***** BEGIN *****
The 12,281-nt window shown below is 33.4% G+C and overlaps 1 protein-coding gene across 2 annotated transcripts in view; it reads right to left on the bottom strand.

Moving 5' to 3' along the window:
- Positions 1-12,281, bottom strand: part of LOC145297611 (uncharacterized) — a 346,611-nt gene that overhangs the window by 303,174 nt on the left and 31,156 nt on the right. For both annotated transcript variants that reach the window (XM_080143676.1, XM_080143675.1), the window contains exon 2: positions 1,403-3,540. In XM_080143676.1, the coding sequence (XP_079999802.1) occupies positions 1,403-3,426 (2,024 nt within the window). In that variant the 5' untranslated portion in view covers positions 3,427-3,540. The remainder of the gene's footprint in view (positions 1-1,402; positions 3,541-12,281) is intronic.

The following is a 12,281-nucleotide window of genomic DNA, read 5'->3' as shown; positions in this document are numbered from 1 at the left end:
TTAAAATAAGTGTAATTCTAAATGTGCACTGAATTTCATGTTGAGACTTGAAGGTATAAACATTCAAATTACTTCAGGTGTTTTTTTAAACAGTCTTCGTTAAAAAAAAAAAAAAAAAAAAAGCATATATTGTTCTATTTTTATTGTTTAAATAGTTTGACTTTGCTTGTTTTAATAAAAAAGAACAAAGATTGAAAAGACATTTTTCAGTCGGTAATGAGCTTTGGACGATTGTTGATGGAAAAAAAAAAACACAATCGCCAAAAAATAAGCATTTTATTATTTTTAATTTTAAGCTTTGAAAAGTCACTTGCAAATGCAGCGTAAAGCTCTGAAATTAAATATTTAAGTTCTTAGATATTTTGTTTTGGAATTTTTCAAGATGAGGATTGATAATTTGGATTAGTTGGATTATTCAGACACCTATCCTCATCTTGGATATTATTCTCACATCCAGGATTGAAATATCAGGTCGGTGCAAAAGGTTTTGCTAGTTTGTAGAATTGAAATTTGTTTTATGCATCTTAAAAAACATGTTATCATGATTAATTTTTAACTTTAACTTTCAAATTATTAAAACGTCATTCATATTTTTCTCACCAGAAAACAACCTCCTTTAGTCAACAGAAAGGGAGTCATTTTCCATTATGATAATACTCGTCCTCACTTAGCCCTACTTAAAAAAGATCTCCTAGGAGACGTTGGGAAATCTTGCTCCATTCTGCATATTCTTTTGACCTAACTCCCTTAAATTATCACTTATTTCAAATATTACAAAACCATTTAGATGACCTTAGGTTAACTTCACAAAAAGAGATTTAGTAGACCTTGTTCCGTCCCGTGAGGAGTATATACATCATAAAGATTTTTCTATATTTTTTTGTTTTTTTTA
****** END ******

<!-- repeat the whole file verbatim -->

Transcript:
The 12,281-nt window shown below is 33.4% G+C and overlaps 1 protein-coding gene across 2 annotated transcripts in view; it reads right to left on the bottom strand.

Moving 5' to 3' along the window:
- Positions 1-12,281, bottom strand: part of LOC145297611 (uncharacterized) — a 346,611-nt gene that overhangs the window by 303,174 nt on the left and 31,156 nt on the right. For both annotated transcript variants that reach the window (XM_080143676.1, XM_080143675.1), the window contains exon 2: positions 1,403-3,540. In XM_080143676.1, the coding sequence (XP_079999802.1) occupies positions 1,403-3,426 (2,024 nt within the window). In that variant the 5' untranslated portion in view covers positions 3,427-3,540. The remainder of the gene's footprint in view (positions 1-1,402; positions 3,541-12,281) is intronic.

The following is a 12,281-nucleotide window of genomic DNA, read 5'->3' as shown; positions in this document are numbered from 1 at the left end:
TTAAAATAAGTGTAATTCTAAATGTGCACTGAATTTCATGTTGAGACTTGAAGGTATAAACATTCAAATTACTTCAGGTGTTTTTTTAAACAGTCTTCGTTAAAAAAAAAAAAAAAAAAAAAGCATATATTGTTCTATTTTTATTGTTTAAATAGTTTGACTTTGCTTGTTTTAATAAAAAAGAACAAAGATTGAAAAGACATTTTTCAGTCGGTAATGAGCTTTGGACGATTGTTGATGGAAAAAAAAAAACACAATCGCCAAAAAATAAGCATTTTATTATTTTTAATTTTAAGCTTTGAAAAGTCACTTGCAAATGCAGCGTAAAGCTCTGAAATTAAATATTTAAGTTCTTAGATATTTTGTTTTGGAATTTTTCAAGATGAGGATTGATAATTTGGATTAGTTGGATTATTCAGACACCTATCCTCATCTTGGATATTATTCTCACATCCAGGATTGAAATATCAGGTCGGTGCAAAAGGTTTTGCTAGTTTGTAGAATTGAAATTTGTTTTATGCATCTTAAAAAACATGTTATCATGATTAATTTTTAACTTTAACTTTCAAATTATTAAAACGTCATTCATATTTTTCTCACCAGAAAACAACCTCCTTTAGTCAACAGAAAGGGAGTCATTTTCCATTATGATAATACTCGTCCTCACTTAGCCCTACTTAAAAAAGATCTCCTAGGAGACGTTGGGAAATCTTGCTCCATTCTGCATATTCTTTTGACCTAACTCCCTTAAATTATCACTTATTTCAAATATTACAAAACCATTTAGATGACCTTAGGTTAACTTCACAAAAAGAGATTTAGTAGACCTTGTTCCGTCCCGTGAGGAGTATATACATCATAAAGATTTTTCTATATTTTTTTGTTTTTTTTA